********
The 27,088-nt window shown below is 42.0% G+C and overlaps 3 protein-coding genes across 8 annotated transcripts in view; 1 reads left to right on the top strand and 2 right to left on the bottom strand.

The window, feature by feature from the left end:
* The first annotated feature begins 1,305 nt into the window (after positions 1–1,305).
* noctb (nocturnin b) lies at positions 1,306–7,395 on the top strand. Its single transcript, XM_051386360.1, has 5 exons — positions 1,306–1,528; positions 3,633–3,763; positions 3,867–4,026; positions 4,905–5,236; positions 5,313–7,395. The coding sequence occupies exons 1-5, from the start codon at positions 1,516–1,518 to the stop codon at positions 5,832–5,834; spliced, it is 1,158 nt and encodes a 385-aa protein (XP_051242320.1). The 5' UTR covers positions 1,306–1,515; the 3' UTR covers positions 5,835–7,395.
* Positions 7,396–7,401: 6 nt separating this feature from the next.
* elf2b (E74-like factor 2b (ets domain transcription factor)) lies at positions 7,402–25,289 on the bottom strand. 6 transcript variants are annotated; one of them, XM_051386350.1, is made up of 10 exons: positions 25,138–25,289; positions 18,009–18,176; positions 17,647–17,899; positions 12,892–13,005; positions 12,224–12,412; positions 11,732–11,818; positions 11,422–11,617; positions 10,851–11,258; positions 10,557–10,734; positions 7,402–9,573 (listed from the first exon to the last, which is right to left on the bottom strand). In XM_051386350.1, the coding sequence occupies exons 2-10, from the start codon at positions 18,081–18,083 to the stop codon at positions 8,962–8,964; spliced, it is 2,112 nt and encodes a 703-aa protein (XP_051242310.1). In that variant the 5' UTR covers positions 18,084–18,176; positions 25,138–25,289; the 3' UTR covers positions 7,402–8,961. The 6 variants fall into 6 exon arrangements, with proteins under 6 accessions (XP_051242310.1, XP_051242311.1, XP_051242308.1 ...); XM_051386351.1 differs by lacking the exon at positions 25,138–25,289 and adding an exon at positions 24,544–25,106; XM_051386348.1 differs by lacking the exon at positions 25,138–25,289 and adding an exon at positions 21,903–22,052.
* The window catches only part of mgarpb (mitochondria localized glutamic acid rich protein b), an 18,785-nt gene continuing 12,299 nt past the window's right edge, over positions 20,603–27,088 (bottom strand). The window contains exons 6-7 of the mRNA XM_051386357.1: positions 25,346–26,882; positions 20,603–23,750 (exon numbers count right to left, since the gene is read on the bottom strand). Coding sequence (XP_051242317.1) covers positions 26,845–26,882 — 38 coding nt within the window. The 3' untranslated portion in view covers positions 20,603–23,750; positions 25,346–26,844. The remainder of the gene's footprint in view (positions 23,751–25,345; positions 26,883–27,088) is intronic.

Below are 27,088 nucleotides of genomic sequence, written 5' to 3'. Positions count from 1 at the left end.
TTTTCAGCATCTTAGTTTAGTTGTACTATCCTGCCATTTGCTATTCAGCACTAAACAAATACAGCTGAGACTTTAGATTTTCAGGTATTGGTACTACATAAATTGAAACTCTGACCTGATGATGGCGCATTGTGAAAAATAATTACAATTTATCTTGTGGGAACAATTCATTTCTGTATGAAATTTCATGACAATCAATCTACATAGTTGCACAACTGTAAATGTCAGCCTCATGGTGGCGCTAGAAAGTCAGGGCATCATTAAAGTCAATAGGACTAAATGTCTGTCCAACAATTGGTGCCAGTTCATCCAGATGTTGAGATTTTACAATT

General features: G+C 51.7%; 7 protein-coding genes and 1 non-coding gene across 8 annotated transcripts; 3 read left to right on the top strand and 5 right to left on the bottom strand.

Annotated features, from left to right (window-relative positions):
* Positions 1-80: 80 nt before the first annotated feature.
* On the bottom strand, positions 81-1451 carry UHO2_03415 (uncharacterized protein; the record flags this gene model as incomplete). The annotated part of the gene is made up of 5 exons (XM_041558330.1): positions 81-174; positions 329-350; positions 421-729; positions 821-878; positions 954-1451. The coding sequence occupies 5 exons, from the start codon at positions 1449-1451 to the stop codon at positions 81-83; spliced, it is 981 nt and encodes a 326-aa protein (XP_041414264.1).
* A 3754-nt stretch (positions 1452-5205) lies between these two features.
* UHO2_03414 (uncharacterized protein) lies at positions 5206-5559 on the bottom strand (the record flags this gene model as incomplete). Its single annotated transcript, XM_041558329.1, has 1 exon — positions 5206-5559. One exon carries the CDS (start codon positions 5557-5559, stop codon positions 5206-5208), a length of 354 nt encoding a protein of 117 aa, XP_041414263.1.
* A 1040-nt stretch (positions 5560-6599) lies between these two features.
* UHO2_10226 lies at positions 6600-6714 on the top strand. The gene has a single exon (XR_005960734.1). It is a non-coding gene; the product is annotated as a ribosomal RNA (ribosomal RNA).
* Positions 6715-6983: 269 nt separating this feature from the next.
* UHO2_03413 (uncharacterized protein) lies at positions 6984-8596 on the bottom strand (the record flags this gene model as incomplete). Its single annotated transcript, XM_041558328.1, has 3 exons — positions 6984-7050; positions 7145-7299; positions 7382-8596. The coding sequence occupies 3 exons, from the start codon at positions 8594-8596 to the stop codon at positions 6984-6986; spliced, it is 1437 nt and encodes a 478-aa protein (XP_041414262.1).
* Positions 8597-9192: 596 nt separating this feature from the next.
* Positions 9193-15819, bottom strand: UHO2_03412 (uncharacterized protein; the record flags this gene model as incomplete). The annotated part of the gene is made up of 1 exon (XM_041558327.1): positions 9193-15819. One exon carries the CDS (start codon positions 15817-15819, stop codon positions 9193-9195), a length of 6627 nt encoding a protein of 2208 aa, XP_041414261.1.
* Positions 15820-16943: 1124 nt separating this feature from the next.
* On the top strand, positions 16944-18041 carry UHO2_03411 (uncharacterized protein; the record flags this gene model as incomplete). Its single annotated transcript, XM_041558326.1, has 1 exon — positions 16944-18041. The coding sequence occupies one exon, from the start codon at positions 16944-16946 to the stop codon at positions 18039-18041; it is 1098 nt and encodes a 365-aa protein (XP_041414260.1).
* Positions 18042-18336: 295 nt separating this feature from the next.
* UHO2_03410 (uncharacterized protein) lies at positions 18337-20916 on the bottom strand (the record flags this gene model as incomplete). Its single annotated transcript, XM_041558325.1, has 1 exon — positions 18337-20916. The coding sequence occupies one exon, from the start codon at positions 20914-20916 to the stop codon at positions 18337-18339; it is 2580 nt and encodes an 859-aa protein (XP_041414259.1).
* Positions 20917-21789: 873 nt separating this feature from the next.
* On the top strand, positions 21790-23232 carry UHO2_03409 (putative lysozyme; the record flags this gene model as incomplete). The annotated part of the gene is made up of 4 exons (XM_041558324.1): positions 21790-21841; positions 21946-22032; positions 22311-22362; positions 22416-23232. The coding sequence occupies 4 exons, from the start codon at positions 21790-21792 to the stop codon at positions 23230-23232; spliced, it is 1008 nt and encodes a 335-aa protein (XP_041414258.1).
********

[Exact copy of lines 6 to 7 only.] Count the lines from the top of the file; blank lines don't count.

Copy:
* elf2b (E74-like factor 2b (ets domain transcription factor)) lies at positions 7,402–25,289 on the bottom strand. 6 transcript variants are annotated; one of them, XM_051386350.1, is made up of 10 exons: positions 25,138–25,289; positions 18,009–18,176; positions 17,647–17,899; positions 12,892–13,005; positions 12,224–12,412; positions 11,732–11,818; positions 11,422–11,617; positions 10,851–11,258; positions 10,557–10,734; positions 7,402–9,573 (listed from the first exon to the last, which is right to left on the bottom strand). In XM_051386350.1, the coding sequence occupies exons 2-10, from the start codon at positions 18,081–18,083 to the stop codon at positions 8,962–8,964; spliced, it is 2,112 nt and encodes a 703-aa protein (XP_051242310.1). In that variant the 5' UTR covers positions 18,084–18,176; positions 25,138–25,289; the 3' UTR covers positions 7,402–8,961. The 6 variants fall into 6 exon arrangements, with proteins under 6 accessions (XP_051242310.1, XP_051242311.1, XP_051242308.1 ...); XM_051386351.1 differs by lacking the exon at positions 25,138–25,289 and adding an exon at positions 24,544–25,106; XM_051386348.1 differs by lacking the exon at positions 25,138–25,289 and adding an exon at positions 21,903–22,052.
* The window catches only part of mgarpb (mitochondria localized glutamic acid rich protein b), an 18,785-nt gene continuing 12,299 nt past the window's right edge, over positions 20,603–27,088 (bottom strand). The window contains exons 6-7 of the mRNA XM_051386357.1: positions 25,346–26,882; positions 20,603–23,750 (exon numbers count right to left, since the gene is read on the bottom strand). Coding sequence (XP_051242317.1) covers positions 26,845–26,882 — 38 coding nt within the window. The 3' untranslated portion in view covers positions 20,603–23,750; positions 25,346–26,844. The remainder of the gene's footprint in view (positions 23,751–25,345; positions 26,883–27,088) is intronic.